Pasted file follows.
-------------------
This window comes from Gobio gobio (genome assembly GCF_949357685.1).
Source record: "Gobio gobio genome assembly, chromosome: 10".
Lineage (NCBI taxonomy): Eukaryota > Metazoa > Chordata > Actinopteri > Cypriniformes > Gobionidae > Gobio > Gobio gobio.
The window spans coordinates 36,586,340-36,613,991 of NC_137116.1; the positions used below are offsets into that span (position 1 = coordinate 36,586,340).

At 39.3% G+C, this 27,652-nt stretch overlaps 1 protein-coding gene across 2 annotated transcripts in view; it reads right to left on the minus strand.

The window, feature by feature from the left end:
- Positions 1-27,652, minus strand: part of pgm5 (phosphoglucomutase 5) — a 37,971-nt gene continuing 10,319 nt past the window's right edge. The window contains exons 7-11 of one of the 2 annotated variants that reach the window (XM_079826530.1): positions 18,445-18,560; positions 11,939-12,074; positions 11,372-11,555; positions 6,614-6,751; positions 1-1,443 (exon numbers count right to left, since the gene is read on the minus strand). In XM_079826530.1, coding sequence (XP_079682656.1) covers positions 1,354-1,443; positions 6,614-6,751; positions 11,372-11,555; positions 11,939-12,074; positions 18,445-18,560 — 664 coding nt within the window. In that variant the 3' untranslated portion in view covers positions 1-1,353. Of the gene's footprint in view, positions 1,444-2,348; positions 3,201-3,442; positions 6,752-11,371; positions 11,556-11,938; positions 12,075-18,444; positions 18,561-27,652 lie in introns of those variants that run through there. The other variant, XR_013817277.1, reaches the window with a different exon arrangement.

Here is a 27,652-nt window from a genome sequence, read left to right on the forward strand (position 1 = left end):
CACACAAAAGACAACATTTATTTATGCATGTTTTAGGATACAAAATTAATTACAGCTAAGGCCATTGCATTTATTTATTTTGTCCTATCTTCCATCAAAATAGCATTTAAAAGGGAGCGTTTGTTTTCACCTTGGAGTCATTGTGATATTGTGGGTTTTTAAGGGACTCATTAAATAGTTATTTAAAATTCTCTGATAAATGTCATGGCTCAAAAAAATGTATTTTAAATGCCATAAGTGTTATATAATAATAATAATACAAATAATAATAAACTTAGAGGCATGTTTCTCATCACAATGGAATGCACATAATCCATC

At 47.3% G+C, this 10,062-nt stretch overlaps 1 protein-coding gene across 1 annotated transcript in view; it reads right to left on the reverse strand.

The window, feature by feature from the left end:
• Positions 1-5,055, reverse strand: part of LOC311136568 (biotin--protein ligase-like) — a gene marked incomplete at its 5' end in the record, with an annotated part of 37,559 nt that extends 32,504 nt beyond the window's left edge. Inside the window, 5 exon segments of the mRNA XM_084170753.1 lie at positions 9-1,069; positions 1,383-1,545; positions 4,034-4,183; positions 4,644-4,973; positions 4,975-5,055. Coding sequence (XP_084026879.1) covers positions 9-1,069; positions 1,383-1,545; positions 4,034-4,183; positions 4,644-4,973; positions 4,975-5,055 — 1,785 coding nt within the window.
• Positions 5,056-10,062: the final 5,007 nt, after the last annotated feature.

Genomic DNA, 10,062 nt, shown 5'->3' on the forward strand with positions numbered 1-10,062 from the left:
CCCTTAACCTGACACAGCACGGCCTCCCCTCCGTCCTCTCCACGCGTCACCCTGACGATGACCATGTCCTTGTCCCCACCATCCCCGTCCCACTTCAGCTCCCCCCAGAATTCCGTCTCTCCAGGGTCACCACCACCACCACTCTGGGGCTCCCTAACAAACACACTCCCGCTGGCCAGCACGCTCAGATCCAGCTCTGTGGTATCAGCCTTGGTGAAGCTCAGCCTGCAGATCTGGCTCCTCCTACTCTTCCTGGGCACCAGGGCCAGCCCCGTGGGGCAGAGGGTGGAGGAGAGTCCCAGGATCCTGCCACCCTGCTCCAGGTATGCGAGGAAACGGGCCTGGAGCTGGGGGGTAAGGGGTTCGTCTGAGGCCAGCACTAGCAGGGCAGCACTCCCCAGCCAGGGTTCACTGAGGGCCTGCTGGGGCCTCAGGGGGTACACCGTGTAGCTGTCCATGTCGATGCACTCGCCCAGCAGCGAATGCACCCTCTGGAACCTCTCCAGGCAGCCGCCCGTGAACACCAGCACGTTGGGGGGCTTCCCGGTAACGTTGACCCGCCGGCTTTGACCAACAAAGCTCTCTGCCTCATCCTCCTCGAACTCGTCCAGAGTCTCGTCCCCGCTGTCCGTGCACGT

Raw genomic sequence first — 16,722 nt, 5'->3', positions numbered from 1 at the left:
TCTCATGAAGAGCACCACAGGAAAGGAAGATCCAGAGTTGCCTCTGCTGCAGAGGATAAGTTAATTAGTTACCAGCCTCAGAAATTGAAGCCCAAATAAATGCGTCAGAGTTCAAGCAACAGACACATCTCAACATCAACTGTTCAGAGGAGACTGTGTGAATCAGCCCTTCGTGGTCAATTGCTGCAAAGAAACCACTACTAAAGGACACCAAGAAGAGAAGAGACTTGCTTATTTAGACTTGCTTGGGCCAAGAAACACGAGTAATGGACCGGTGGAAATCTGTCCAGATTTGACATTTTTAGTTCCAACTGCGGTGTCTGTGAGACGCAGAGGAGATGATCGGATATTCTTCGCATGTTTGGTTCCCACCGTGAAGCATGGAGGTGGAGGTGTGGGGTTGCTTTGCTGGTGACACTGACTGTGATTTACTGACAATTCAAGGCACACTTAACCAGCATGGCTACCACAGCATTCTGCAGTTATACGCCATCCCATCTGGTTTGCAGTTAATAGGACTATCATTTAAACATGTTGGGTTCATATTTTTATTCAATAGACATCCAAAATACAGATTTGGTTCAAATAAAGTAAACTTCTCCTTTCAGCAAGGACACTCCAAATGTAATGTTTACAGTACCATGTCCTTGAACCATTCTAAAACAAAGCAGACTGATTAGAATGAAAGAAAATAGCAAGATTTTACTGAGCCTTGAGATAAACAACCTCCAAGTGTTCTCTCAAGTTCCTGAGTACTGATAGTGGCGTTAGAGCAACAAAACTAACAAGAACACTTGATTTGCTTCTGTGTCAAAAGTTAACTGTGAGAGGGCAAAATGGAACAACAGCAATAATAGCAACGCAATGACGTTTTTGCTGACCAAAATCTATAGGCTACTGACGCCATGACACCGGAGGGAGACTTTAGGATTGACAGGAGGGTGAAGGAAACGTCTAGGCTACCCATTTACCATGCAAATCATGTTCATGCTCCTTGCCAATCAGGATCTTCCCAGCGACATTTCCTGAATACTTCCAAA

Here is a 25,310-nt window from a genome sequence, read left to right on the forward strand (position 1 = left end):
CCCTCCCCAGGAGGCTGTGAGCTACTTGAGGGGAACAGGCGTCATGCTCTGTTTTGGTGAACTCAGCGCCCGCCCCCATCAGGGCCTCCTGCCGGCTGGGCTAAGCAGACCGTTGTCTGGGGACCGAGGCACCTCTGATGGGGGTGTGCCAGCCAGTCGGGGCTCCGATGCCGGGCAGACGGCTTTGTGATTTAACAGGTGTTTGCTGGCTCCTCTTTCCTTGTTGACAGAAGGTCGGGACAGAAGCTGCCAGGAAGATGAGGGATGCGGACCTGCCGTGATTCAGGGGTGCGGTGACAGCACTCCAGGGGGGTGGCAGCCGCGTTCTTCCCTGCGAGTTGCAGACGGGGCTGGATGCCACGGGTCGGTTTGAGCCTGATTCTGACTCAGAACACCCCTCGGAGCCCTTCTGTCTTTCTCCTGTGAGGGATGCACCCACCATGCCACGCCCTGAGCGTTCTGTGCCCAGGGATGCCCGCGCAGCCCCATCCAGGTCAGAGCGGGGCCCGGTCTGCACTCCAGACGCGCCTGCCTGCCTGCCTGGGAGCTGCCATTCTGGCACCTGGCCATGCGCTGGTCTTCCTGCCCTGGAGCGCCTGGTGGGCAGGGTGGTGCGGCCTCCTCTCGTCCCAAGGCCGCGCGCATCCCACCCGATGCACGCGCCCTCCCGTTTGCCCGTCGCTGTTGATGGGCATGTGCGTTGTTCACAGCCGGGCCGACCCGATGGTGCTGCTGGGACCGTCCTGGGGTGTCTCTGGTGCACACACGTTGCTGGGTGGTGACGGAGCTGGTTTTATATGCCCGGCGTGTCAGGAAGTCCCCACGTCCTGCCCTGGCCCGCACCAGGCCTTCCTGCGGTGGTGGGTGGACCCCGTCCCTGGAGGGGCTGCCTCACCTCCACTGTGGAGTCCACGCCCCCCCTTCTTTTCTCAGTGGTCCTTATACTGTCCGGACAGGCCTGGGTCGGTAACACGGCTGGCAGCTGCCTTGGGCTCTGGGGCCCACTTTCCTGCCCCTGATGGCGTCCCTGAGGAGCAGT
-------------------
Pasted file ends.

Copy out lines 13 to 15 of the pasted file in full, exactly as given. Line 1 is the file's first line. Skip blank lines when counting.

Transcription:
• Positions 5,056-10,062: the final 5,007 nt, after the last annotated feature.

Genomic DNA, 10,062 nt, shown 5'->3' on the forward strand with positions numbered 1-10,062 from the left:
CCCTTAACCTGACACAGCACGGCCTCCCCTCCGTCCTCTCCACGCGTCACCCTGACGATGACCATGTCCTTGTCCCCACCATCCCCGTCCCACTTCAGCTCCCCCCAGAATTCCGTCTCTCCAGGGTCACCACCACCACCACTCTGGGGCTCCCTAACAAACACACTCCCGCTGGCCAGCACGCTCAGATCCAGCTCTGTGGTATCAGCCTTGGTGAAGCTCAGCCTGCAGATCTGGCTCCTCCTACTCTTCCTGGGCACCAGGGCCAGCCCCGTGGGGCAGAGGGTGGAGGAGAGTCCCAGGATCCTGCCACCCTGCTCCAGGTATGCGAGGAAACGGGCCTGGAGCTGGGGGGTAAGGGGTTCGTCTGAGGCCAGCACTAGCAGGGCAGCACTCCCCAGCCAGGGTTCACTGAGGGCCTGCTGGGGCCTCAGGGGGTACACCGTGTAGCTGTCCATGTCGATGCACTCGCCCAGCAGCGAATGCACCCTCTGGAACCTCTCCAGGCAGCCGCCCGTGAACACCAGCACGTTGGGGGGCTTCCCGGTAACGTTGACCCGCCGGCTTTGACCAACAAAGCTCTCTGCCTCATCCTCCTCGAACTCGTCCAGAGTCTCGTCCCCGCTGTCCGTGCACGT